Trade Secret is a worthy sequel to Balance of Trade. My only complaint is that it will be a long time until we hear any more from Jethri Gobelyn, sin..Show More »ce any further adventures for him will need to wait until the authors complete a current round of 5 books already under contract that are timed later in the Liaden Universe.
Trade Secret tells the ongoing story of Jethri Gobelyn, now adopted of Clan Ixen and associate trader on Ixen's trade ship Elthoria. I very much enjoyed the continuing story of Jethri, and wish we could have more. My only real complaint, and it's quite minor, is that I'm finding the reading of Kevin T. Collins less satisfying this time around. The pace feels just a trifle rushed, with the need for a bit more emphasis of the spacing in the story. But still well worth the listen.
Dragon in Exile continues the story of Clan Korval on their new home of the planet Surebleak. Almost all the various storylines progress in this book ..Show More »with the exception of Theo Waitley and Bechemo, who appear, but where we don't get a lot that moves their story forward. This is an excellent addition to the Liaden Universe from Sharon Lee and Steve Miller and the story is highly recommended. The narration from Stephen T. Collins is not his best. He still seems to be struggling with his sense of pace and narrative volume, though it's certainly better than his last Liaden reading, Trade Secret. I'm disappointed in Mr. Collins, because I know he can do better.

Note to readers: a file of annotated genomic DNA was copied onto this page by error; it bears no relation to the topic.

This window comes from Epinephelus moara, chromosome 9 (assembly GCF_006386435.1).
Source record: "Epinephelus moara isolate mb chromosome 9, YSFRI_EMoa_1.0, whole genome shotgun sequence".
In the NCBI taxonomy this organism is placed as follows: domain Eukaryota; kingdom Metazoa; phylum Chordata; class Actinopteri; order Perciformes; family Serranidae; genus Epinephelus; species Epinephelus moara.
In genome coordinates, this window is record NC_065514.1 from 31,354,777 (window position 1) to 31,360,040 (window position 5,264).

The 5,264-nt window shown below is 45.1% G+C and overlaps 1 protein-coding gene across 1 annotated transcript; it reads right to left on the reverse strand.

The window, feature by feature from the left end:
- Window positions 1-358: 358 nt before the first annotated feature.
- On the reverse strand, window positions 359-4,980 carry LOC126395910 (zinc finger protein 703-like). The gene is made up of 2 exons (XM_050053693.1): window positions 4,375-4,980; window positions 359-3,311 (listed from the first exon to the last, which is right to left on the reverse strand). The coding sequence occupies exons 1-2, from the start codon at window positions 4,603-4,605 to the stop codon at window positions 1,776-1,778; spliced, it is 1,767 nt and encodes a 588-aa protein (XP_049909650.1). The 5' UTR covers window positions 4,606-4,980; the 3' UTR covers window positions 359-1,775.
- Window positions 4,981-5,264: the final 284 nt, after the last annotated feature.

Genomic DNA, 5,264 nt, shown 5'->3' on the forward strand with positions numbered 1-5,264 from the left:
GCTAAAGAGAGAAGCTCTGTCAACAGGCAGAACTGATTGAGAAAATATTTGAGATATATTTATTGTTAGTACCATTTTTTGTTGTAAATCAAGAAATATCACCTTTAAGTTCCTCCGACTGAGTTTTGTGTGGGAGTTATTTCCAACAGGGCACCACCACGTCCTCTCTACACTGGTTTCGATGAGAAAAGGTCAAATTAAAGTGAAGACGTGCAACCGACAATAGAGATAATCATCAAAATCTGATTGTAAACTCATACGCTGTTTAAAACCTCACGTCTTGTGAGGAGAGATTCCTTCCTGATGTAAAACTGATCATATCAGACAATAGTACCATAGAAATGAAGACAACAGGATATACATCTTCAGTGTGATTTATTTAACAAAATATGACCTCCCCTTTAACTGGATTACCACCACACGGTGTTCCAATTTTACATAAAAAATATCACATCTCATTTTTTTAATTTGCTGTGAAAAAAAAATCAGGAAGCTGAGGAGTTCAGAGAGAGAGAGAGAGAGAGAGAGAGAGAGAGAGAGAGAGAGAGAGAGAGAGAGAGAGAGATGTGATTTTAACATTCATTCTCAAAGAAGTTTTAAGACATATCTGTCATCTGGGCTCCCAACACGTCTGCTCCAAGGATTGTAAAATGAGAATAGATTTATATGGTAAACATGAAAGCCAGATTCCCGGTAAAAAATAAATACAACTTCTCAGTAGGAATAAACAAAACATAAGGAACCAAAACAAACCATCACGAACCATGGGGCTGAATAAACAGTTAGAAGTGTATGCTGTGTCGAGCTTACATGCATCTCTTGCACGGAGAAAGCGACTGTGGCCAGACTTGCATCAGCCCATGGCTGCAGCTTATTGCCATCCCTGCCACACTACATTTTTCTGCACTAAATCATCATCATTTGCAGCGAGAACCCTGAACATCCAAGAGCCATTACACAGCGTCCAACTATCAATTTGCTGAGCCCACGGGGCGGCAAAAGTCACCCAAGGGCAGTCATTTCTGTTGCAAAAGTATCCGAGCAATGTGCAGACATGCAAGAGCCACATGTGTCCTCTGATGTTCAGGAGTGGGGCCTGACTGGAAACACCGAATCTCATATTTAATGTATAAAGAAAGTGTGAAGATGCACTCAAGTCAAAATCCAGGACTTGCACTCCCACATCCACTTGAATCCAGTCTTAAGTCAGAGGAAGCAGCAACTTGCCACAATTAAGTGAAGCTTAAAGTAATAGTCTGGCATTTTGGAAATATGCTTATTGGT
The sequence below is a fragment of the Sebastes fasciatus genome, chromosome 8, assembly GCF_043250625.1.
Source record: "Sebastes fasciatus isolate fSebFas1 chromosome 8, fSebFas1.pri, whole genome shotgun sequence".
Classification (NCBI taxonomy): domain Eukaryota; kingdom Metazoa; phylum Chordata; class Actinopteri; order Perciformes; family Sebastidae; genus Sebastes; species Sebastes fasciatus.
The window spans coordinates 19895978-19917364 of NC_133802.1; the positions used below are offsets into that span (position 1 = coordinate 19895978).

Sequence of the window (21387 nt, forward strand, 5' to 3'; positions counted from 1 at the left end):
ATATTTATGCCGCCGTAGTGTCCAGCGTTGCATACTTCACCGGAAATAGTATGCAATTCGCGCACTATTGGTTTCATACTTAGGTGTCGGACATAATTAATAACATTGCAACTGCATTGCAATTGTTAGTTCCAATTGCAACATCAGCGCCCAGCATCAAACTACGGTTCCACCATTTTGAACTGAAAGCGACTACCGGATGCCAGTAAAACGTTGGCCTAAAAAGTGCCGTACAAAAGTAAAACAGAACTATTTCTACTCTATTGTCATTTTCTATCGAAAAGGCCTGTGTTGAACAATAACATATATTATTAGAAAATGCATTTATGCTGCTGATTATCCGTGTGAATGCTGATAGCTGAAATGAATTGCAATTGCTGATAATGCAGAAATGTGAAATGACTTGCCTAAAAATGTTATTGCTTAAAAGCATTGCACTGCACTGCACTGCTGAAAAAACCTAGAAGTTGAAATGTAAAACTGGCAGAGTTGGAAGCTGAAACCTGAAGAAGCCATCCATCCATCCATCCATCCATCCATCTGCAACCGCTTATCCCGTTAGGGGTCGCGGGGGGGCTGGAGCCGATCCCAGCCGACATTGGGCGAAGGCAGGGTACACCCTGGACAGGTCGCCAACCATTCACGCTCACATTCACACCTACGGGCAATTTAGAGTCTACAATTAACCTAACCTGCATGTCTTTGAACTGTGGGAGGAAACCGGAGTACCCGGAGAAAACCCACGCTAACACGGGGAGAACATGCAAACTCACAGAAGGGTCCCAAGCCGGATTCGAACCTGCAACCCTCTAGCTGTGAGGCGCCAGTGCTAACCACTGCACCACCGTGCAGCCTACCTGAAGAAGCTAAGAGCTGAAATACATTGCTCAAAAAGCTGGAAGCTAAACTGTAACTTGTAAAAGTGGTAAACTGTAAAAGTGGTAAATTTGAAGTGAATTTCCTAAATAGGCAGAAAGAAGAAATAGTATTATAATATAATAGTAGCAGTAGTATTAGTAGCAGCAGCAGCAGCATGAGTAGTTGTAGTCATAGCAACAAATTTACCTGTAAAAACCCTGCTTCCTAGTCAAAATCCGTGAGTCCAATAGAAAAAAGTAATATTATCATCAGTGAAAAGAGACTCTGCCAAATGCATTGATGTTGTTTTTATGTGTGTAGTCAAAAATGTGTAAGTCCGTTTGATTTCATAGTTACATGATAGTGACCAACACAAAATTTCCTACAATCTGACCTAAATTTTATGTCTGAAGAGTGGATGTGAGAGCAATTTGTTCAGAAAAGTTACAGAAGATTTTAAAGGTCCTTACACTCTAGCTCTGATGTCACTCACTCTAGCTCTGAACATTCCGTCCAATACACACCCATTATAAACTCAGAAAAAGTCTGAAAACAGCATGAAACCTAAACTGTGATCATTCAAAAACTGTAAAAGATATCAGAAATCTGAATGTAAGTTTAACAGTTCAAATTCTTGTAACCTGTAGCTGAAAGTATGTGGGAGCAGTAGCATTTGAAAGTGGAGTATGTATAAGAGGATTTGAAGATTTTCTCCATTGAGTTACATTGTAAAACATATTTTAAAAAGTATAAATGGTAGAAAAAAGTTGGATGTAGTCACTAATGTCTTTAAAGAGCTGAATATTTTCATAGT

But please, don't let that minor complaint slow you down. This is an excellent addition to the Liaden Universe and highly recommended.
This is #19 in the wonderful Liaden Universe, and #2 in the current Arc of Covenants story arc. In this book there are four separate story lines movin..Show More »g forward: Daav/Alliana, Hazenthull/Tolly Jones/Tocohl, and Padi/Shan, all making good progress, and when the book finished I wanted more, but didn't feel like I was dropped off the edge of a cliff. I love this series, and you really can start it anywhere, so just jump in. The authors do a good job of giving you enough back story to be able to enjoy this book even if you haven't read earlier ones, while not annoying those of us who have been here since the very beginning.
The narrator for this book is Kevin T. Collins. And, sadly, he is not my favourite by a substantial margin. However, if you set the speed at 1.25% it's perfectly acceptable and doesn't annoy. The pacing is better in this book (at that 1.25% speed!), and he does a good job of providing a break when the focus shifts to a new story line.
Overall, highly recommended, even though I could wish for a different narrator. And I look forward to the next book where we should find out what's happening with Theo & Bechimo.